I have got to get me one of these: Practical fuel cells for electronics. Hydrogen fuel cells could run laptops for 50 hours at a go. (Technology Review)

These people can’t catch a break: Poor roads cost Cameroon cocoa farmers dear. A rubbish infrastructure means farmers get their beans to traders three weeks late — after the price had dropped. (Reuters)

The cows are screwed: The end of the world’s grasslands as we know them?  Carbon dioxide in the atmosphere may prompt the large-scale conversion of grasslands to a landscape of woody shrubs, one study claims. (

Cheap plug: Policeman suspended for hugging bailed star. The story of the day as far as I was concerned while working the desk yesterday! Nine coppers are in trouble for welcoming Bollywood star Sanjay Dutt on his release from prison. (Irish Examiner)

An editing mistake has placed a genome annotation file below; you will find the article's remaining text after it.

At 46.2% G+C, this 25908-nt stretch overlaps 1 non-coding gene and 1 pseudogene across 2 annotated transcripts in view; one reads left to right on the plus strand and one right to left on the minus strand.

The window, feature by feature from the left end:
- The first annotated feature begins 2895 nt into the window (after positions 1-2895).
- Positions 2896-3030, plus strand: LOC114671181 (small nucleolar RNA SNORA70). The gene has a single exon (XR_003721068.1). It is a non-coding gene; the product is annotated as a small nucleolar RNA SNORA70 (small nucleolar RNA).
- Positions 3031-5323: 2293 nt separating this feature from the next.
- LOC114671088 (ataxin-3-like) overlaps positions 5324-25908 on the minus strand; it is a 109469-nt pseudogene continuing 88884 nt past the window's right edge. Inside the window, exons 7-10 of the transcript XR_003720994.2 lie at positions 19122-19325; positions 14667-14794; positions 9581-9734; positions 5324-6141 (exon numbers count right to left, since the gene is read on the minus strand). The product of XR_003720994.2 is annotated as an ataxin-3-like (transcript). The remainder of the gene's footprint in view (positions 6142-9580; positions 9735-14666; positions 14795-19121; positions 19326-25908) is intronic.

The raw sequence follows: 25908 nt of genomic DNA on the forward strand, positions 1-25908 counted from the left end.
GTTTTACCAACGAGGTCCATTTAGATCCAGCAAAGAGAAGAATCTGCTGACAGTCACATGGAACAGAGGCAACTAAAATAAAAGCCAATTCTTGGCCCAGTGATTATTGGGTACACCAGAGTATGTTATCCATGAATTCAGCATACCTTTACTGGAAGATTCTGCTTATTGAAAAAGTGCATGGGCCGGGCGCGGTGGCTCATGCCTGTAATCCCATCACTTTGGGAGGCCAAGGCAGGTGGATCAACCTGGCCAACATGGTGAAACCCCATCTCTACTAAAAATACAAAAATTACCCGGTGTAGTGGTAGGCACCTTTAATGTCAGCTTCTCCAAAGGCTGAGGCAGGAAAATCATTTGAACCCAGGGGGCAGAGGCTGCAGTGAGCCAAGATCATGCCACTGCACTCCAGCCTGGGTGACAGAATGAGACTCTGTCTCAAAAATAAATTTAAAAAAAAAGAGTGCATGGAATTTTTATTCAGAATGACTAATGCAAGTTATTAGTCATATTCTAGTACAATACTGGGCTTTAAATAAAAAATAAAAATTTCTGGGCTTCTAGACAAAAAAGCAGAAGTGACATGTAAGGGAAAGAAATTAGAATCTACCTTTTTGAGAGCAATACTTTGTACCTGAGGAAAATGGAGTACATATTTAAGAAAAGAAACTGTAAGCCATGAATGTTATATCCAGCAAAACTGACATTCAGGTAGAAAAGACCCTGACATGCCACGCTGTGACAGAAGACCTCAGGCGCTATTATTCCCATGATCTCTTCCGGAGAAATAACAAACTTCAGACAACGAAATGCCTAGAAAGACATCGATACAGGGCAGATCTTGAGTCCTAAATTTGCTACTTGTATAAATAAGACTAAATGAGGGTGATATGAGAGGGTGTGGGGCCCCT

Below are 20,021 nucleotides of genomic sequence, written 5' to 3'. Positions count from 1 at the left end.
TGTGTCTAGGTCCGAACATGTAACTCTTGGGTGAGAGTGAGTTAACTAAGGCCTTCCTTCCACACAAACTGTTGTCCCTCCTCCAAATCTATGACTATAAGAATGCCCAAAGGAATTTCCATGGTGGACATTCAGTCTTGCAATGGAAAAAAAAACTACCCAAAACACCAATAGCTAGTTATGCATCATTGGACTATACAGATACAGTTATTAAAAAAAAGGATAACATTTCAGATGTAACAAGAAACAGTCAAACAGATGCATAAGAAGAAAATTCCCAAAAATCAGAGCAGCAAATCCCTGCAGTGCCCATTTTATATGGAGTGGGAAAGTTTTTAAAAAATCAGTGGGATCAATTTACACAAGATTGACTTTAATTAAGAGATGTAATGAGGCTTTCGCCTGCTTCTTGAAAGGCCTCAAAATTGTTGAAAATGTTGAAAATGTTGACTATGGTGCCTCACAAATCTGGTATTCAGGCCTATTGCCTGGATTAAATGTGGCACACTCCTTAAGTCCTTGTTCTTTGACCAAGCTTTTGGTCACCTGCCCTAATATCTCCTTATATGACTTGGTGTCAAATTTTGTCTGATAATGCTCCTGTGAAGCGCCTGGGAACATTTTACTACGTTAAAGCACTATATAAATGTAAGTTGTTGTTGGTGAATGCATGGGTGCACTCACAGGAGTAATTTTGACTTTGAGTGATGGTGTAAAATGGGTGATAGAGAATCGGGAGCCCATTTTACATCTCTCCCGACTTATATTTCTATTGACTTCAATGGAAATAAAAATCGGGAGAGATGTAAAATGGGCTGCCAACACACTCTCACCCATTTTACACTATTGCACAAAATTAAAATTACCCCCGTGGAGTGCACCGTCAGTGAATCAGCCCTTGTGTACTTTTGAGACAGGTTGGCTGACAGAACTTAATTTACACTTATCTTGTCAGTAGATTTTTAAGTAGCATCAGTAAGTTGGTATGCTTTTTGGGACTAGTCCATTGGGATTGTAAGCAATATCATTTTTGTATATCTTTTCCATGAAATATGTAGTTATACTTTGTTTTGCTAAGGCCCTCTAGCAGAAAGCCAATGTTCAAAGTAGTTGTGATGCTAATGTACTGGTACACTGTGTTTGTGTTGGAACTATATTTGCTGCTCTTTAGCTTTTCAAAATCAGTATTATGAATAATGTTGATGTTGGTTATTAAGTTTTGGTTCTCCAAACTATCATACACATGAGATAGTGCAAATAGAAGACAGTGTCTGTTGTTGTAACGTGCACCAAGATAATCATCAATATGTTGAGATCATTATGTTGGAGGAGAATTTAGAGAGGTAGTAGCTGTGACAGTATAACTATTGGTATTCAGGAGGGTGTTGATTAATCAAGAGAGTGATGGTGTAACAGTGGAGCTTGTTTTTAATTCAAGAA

All-round solutions: Blackwater flies… Blackwater Security, which provides “security solutions” to the US military in Iraq, is creating its own airforce. Feckin’ hell. (Scholars and Rogues)

I can empathise: The internet — why it’s better than real life. Glad to see I’m not the only one, though I have yet to embrace the likes of MySpace or Linkedin. (Sunday Business Post)

Big numbers: Iraqi pilgrims sent home amid violence. One million people have been ordered out of Karbala after 26 people die in two days of shootings. (AP/CBS)

Mothers’ boys: Even gangsters need their mamas. Nicaragua tackles gang violence by relying on guerrilla street cred and mothers’ love. Would this work in Limerick I wonder (sorry, cheap shot)? (